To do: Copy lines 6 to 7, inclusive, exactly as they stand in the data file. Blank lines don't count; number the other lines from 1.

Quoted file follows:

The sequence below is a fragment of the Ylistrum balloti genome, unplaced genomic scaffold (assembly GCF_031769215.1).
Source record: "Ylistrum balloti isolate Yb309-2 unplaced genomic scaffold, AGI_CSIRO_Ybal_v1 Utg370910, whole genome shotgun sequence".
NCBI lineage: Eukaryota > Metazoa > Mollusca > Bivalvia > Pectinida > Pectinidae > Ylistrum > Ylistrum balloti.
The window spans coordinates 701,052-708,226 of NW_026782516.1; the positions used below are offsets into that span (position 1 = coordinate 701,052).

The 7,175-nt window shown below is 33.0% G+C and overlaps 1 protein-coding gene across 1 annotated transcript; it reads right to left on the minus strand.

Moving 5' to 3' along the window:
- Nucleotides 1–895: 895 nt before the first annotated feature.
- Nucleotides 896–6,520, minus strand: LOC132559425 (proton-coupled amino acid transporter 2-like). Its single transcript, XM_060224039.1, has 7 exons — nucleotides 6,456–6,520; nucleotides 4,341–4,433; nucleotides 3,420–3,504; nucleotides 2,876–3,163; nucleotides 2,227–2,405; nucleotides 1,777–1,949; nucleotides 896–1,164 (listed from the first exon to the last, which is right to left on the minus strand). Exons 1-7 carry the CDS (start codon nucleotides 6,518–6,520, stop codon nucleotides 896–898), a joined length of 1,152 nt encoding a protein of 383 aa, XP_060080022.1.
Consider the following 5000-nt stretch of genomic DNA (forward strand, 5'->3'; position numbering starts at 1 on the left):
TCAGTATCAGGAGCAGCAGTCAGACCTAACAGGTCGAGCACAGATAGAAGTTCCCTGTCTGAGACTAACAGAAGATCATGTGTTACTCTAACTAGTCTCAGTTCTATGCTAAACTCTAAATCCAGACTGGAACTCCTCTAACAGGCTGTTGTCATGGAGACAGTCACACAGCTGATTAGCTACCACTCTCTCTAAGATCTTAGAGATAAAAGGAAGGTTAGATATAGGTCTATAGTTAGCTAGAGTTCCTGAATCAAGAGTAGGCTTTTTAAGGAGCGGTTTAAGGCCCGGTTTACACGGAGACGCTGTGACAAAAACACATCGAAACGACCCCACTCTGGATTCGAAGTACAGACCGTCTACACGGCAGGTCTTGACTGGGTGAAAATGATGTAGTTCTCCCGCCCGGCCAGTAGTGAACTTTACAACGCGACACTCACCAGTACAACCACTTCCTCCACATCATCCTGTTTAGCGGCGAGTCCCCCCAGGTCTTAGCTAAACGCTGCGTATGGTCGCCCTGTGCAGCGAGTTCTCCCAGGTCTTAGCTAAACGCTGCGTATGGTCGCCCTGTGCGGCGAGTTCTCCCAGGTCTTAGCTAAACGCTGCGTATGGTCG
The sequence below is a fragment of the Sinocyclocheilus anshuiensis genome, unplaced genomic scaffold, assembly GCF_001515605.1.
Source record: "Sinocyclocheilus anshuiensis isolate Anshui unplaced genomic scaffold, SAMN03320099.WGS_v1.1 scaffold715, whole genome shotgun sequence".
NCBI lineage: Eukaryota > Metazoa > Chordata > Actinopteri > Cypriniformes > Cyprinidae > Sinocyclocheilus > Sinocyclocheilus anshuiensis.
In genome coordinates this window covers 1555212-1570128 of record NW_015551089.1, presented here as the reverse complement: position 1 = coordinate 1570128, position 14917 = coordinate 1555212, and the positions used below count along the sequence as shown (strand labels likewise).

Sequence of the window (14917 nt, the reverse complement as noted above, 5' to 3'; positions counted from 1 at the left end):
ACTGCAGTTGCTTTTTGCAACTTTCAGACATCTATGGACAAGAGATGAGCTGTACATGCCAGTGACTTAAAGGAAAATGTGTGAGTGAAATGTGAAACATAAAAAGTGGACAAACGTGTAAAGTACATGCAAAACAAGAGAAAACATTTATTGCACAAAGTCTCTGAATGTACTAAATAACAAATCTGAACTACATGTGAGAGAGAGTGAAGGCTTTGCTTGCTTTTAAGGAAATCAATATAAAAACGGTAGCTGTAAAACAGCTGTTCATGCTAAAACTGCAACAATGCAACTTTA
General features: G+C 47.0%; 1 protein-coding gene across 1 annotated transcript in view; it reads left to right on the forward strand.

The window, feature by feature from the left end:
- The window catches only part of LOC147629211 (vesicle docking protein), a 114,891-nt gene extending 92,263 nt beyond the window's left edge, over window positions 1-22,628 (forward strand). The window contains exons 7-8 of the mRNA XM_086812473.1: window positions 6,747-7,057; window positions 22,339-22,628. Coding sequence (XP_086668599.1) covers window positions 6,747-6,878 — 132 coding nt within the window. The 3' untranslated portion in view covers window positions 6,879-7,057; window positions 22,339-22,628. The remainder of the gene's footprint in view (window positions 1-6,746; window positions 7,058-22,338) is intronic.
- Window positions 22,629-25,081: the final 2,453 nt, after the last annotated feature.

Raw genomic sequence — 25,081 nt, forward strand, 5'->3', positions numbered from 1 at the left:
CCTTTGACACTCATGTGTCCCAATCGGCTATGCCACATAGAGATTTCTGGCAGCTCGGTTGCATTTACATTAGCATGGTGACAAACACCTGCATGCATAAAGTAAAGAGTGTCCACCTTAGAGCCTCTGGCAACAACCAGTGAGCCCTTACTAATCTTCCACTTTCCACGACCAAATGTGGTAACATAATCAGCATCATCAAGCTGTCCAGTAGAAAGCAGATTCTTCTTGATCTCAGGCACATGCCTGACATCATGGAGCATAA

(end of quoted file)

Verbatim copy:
Moving 5' to 3' along the window:
- Nucleotides 1–895: 895 nt before the first annotated feature.